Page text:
It’s funny to write that out even now, because it seems at the same time both obvious and final. Of course I don’t have photographic memory, as much as I’d love to imagine I did. How wonderful it would be to not have to write out my work! But I know that I can’t keep it all in my head. It would be delightful to have perfect pitch, but I have to find my 440hz with a tuning fork just like everyone else.
At the same time, there’s a certain finality to it. How fun it is to imagine! Can you imagine what you would do if you could remember every page you’ve ever read after a single reading? I’ve thought about it before. How much easier school would be, or remembering peoples’ names, or those tricky French verb tenses I always trip up on, or…
But, I can’t. Somehow they slip easily through my mind, maybe catching on and sticking in a neural pathway somewhere, but maybe not. Il faut que tu… soie? sois? soies??
More importantly though, it’s OK that my memory isn’t perfect, and I know that about my brain. It is what it is.
I think the most powerful thing about acknowledging your brain’s limitations is 1) the acceptance of it and 2) your ability to work with your brain with those limitations in mind. I don’t have perfect memory, but I can learn about how memory works and leverage tools to help me move past what my brain can do on its own. It’s why I find checklists, mnemonics, and spaced repetition so helpful, as they let me augment what I’m working with. We’re lucky to have enough tools at our disposal (and the ability to build our own tools), and much like Steve Jobs’ metaphor of the computer as a bicycle for the mind, once you know how to work with your brain, you can help it to go even further.
As much as I tease AI startup landing pages for listing “AI + Human”, I think that’s one area where the combination of humans and computers does especially well. For me, there are certain things that a computer helps with, such as keeping track of some detail I’ll need in the future or letting me know when 30 minutes has passed. It can handle the specifics of the spaced repetition algorithm, and all I have to do is tell it how good I felt about the card I just got correct. That being said, I don’t think computers are the fix for everything, at least for my own lizard brain. I know I’m a sucker for infinite scroll and interesting content, and since I know I do best after at least 8 hours of sleep, part of the battle is even to get off the damn computer!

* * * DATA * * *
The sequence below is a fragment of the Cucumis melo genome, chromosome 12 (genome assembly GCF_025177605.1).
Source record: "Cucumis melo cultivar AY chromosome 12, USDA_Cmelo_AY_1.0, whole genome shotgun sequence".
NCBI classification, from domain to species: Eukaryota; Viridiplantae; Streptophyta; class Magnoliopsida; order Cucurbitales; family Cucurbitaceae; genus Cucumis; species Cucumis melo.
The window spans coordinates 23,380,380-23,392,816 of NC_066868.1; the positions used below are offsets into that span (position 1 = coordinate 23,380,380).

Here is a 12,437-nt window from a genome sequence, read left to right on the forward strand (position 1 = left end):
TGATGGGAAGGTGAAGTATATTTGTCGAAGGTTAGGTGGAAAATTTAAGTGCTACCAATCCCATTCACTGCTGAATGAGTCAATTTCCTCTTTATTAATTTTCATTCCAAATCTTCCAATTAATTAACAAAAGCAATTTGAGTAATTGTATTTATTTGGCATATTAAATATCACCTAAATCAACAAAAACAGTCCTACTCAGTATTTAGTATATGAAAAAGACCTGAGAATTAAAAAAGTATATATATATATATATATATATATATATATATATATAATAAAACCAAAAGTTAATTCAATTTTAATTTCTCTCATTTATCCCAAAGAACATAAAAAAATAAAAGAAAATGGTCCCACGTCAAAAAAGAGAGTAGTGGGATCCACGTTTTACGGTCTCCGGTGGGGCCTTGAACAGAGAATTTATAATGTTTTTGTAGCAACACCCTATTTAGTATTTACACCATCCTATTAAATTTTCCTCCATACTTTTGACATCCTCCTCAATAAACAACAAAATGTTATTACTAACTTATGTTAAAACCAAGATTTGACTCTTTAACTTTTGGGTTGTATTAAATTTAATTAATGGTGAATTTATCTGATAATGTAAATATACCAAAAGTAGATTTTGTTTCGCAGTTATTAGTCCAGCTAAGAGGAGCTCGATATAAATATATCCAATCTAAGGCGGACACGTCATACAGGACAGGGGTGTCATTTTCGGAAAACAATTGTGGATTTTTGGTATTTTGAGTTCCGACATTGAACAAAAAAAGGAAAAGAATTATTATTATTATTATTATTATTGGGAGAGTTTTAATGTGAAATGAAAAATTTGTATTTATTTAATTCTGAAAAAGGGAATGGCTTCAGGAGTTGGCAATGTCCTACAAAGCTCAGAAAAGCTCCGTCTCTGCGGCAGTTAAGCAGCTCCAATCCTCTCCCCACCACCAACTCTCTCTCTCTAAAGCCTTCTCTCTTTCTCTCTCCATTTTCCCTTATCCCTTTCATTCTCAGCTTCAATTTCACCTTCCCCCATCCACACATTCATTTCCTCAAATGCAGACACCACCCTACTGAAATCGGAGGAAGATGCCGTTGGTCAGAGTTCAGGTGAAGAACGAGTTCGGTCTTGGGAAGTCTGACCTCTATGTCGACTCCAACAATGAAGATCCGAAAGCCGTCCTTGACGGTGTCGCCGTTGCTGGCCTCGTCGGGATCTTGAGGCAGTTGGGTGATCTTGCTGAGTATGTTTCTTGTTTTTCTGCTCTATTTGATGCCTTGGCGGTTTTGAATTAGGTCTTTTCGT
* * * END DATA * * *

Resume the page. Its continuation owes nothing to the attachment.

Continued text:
So part of the good news is that we can work with tools to augment our own abilities to get closer to what some of these gifted brains can do from just their natural ability. Maybe it’s not fair that they get it by default, but it’s not worth it to worry too much about “fair”. The people we look up to feel the same way about people they look up to too, and if Nobel Prize winners look up to the Martians as otherworldly, that’s enough to make me feel better already.
The other good news is that a lot of what looks like natural ability is the result of a great deal of hard work and practice. As easy as it is to discount a skill gap as due to some ingrained natural aptitude, the reality is that they’ve probably worked at it a lot more than I have. There’s a vignette I really enjoy from Richard Hamming’s You and Your Research talk, where he talks about drive:
I worked for ten years with John Tukey at Bell Labs. He had tremendous drive. One day about three or four years after I joined, I discovered that John Tukey was slightly younger than I was. John was a genius and I clearly was not. Well I went storming into Bode’s office and said, “How can anybody my age know as much as John Tukey does?’’ He leaned back in his chair, put his hands behind his head, grinned slightly, and said, “You would be surprised Hamming, how much you would know if you worked as hard as he did that many years.” I simply slunk out of the office!”
So the good news is twofold: you can work with your brain, and many of those you admire for having natural talent are probably building their abilities by putting in a great deal of work.
As a quick aside, this seems like a good point to note the difference between putting in the work and day-job work or “hustle culture”, in that I strongly reject the idea that you should always be working harder and harder for money in every facet of your life. It’s wonderful to have a hobby, but if that hobby is basket weaving and you want to get better at basket weaving, it’s OK to want to work on getting better at it.
To stave off the risk of rambling, I’m going to cut it here. Knowing and accepting your brain is half the battle, and working with it is even better.
I’m going to go review a few French flashcards.
Misc. recommended reading:
- John von Neumann’s Wikipedia article (but don’t get too down on yourself)
- Wikipedia article about the Hungarian Martians
- Richard Hamming’s You and Your Research
- Turing’s Cathedral by George Dyson